And loathe to admit their creative endeavors are more hobby than business until the IRS rears its head.

  3. Dilbert had a comic long ago where the boss admitted he knew nothing about what he wanted done but figured it shouldn’t be too hard or take too long.

    Those that have never done can have no real idea how just easy/hard something might actually be.

  4. Why do employers lowball creatives?

    Because creatives compete to work for the lowballs. There are so many creatives they can always find someone to work for the lowball.

    And nobody asks dentists to work for the lowball because dentists say, “No.”

  5. Why do employers lowball creatives? Because a lot of creatives are willing to be “lowballed”. Too many believe exposure is payment enough.

    Most people figure it can’t hurt to ask and if they get enough acceptances, they’ll figure that’s the going rate.

    The problem is enough creatives agree to work for free or predatory terms that it quickly becomes the “industry standard”.

    Like when Random House sent out their contract amendments to change digital royalties from 50% to 25% of net in return for a 2% boost in hardcover royalties. Most authors didn’t even blink before rushing to sign. Didn’t even wonder why RH was being so “generous” and didn’t realize they were swallowing a massive cut from a growing emerging market in return for a minor boost in a stagnant/declining market. It wasn’t very long when they saw ebooks grow to a quarter of the business that the griping began.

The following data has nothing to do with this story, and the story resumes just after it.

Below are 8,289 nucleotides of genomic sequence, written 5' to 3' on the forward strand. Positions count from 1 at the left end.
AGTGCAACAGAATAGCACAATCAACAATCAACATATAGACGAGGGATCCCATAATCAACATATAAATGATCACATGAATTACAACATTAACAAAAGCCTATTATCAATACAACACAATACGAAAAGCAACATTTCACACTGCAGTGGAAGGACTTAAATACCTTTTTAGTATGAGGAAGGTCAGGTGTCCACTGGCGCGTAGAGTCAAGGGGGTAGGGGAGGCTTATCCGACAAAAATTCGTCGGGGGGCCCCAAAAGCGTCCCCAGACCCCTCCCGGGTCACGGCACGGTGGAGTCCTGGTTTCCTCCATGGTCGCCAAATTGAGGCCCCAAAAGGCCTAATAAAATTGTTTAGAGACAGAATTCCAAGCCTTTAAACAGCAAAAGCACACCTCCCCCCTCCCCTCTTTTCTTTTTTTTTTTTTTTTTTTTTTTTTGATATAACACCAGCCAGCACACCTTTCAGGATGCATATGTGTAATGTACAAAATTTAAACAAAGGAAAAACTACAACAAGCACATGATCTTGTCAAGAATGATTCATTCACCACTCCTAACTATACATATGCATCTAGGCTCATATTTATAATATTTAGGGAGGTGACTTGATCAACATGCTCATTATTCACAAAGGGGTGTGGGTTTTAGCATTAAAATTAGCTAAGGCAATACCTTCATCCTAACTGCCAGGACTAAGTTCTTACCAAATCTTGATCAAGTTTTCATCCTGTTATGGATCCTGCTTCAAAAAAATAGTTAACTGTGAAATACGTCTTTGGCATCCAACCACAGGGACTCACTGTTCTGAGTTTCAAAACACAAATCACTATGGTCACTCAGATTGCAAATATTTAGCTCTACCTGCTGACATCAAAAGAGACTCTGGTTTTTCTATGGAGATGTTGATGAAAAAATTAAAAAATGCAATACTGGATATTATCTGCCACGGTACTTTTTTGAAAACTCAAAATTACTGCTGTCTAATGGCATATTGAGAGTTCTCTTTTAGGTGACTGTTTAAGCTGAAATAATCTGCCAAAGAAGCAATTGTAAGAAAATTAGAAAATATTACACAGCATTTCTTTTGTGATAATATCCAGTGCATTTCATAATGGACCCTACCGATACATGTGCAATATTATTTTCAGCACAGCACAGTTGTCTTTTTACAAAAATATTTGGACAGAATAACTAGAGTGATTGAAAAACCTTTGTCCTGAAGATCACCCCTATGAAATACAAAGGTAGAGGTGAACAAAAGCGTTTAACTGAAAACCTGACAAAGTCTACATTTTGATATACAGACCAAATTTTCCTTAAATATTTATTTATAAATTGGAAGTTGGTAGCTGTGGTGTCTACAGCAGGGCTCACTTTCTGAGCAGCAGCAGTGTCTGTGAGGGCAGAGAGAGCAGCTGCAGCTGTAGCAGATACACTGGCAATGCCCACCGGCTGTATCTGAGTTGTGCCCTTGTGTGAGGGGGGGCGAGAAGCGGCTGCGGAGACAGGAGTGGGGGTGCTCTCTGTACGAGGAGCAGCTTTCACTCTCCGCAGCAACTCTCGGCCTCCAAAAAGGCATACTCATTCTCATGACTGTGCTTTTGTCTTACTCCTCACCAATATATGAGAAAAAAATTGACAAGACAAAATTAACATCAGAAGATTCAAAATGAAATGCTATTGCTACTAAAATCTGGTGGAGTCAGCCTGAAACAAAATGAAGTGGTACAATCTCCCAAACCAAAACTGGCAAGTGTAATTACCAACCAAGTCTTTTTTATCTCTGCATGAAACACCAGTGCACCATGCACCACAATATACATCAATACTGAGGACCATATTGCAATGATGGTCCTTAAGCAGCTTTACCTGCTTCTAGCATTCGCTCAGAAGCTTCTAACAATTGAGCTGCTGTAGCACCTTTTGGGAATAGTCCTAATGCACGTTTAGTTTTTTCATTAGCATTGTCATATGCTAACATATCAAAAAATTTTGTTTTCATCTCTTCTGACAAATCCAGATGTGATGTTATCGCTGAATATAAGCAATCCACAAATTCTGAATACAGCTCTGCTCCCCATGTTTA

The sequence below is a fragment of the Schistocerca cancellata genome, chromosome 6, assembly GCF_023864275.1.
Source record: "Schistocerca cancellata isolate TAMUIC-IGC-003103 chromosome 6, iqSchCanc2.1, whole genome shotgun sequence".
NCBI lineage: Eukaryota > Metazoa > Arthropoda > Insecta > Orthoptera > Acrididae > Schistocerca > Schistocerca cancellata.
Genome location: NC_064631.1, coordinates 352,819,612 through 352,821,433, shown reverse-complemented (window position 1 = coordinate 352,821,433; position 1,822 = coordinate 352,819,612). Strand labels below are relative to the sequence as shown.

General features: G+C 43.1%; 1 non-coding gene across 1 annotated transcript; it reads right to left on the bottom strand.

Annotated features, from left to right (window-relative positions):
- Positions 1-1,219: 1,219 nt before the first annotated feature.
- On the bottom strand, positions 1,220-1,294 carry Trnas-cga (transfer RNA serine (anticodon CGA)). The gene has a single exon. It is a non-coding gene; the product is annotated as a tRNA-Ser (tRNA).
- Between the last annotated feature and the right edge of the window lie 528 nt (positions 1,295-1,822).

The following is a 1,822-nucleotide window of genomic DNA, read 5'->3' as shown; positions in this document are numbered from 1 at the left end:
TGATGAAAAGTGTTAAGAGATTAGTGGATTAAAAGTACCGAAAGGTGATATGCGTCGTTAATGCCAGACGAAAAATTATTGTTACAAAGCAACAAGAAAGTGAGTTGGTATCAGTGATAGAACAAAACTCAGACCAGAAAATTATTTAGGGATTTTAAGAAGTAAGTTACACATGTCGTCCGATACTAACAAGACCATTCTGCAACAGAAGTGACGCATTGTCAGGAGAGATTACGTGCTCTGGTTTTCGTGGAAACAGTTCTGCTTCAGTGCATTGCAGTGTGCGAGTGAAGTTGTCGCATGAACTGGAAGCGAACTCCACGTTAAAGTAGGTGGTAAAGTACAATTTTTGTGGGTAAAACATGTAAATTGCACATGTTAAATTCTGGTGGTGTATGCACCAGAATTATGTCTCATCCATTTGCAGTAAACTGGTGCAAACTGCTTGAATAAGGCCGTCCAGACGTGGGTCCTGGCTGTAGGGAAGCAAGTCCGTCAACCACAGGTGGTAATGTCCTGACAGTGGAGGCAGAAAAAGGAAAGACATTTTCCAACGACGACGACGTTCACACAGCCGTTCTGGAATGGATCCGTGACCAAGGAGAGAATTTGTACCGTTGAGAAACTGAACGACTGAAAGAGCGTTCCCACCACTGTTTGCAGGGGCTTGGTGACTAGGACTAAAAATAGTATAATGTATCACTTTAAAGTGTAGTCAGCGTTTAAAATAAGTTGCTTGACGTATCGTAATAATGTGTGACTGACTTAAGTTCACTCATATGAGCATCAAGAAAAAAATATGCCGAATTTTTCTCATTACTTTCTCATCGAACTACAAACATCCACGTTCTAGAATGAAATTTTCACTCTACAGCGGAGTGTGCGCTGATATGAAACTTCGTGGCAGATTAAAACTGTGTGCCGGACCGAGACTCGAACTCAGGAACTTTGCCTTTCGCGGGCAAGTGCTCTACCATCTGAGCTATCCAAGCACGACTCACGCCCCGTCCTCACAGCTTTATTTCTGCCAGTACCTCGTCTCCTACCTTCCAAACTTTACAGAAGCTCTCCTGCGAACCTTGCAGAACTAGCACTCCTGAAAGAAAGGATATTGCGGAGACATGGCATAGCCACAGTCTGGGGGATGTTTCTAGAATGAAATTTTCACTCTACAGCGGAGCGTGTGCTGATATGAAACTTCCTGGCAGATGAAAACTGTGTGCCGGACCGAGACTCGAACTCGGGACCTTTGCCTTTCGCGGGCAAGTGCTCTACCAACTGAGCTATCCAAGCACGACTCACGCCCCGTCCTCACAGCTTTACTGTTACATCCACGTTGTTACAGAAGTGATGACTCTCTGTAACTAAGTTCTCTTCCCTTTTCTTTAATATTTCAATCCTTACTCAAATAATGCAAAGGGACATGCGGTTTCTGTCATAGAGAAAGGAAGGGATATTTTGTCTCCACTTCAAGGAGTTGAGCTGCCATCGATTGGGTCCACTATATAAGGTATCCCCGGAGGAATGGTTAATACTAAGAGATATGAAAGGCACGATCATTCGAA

W.C. Fields would’ve been proud of RH.

    • See Fred Dannen’s excellent Hit Men and the bits about Morris Levy in particular. He was said to be one of the record execs famous for giving artists a Cadillac in lieu of royalties, and most of them had no idea what they were being cheated out of.